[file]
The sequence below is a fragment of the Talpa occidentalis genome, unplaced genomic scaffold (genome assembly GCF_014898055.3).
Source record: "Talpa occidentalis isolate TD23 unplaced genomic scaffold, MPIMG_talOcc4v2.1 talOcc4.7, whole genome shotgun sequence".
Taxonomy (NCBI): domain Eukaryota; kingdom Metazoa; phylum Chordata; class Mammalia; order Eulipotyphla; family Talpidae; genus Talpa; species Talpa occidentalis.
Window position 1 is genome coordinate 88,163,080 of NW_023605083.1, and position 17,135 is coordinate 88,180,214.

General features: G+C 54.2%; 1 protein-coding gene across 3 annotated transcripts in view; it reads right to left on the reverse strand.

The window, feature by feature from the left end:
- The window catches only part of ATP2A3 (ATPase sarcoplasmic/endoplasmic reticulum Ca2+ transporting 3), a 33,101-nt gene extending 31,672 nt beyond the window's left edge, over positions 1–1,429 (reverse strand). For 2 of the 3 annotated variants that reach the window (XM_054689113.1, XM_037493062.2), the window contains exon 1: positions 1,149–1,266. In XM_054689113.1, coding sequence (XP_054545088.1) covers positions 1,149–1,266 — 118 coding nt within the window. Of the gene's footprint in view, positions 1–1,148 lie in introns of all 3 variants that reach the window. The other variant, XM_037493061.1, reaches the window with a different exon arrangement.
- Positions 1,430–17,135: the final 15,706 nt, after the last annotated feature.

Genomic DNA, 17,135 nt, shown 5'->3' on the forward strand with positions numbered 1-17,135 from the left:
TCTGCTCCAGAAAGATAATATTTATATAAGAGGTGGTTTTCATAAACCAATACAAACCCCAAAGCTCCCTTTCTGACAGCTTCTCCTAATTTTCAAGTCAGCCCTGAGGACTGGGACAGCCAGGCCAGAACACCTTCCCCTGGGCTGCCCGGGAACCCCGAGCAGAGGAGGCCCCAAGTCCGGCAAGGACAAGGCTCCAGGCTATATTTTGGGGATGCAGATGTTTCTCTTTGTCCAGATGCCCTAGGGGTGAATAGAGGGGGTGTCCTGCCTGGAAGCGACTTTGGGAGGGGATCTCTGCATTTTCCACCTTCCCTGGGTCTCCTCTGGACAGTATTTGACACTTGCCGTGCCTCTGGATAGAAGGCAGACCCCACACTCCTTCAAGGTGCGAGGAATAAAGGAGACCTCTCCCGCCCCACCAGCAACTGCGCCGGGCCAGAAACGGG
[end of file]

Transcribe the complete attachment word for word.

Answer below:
The sequence below is a fragment of the Talpa occidentalis genome, unplaced genomic scaffold (genome assembly GCF_014898055.3).
Source record: "Talpa occidentalis isolate TD23 unplaced genomic scaffold, MPIMG_talOcc4v2.1 talOcc4.7, whole genome shotgun sequence".
Taxonomy (NCBI): domain Eukaryota; kingdom Metazoa; phylum Chordata; class Mammalia; order Eulipotyphla; family Talpidae; genus Talpa; species Talpa occidentalis.
Window position 1 is genome coordinate 88,163,080 of NW_023605083.1, and position 17,135 is coordinate 88,180,214.

General features: G+C 54.2%; 1 protein-coding gene across 3 annotated transcripts in view; it reads right to left on the reverse strand.

The window, feature by feature from the left end:
- The window catches only part of ATP2A3 (ATPase sarcoplasmic/endoplasmic reticulum Ca2+ transporting 3), a 33,101-nt gene extending 31,672 nt beyond the window's left edge, over positions 1–1,429 (reverse strand). For 2 of the 3 annotated variants that reach the window (XM_054689113.1, XM_037493062.2), the window contains exon 1: positions 1,149–1,266. In XM_054689113.1, coding sequence (XP_054545088.1) covers positions 1,149–1,266 — 118 coding nt within the window. Of the gene's footprint in view, positions 1–1,148 lie in introns of all 3 variants that reach the window. The other variant, XM_037493061.1, reaches the window with a different exon arrangement.
- Positions 1,430–17,135: the final 15,706 nt, after the last annotated feature.

Genomic DNA, 17,135 nt, shown 5'->3' on the forward strand with positions numbered 1-17,135 from the left:
TCTGCTCCAGAAAGATAATATTTATATAAGAGGTGGTTTTCATAAACCAATACAAACCCCAAAGCTCCCTTTCTGACAGCTTCTCCTAATTTTCAAGTCAGCCCTGAGGACTGGGACAGCCAGGCCAGAACACCTTCCCCTGGGCTGCCCGGGAACCCCGAGCAGAGGAGGCCCCAAGTCCGGCAAGGACAAGGCTCCAGGCTATATTTTGGGGATGCAGATGTTTCTCTTTGTCCAGATGCCCTAGGGGTGAATAGAGGGGGTGTCCTGCCTGGAAGCGACTTTGGGAGGGGATCTCTGCATTTTCCACCTTCCCTGGGTCTCCTCTGGACAGTATTTGACACTTGCCGTGCCTCTGGATAGAAGGCAGACCCCACACTCCTTCAAGGTGCGAGGAATAAAGGAGACCTCTCCCGCCCCACCAGCAACTGCGCCGGGCCAGAAACGGG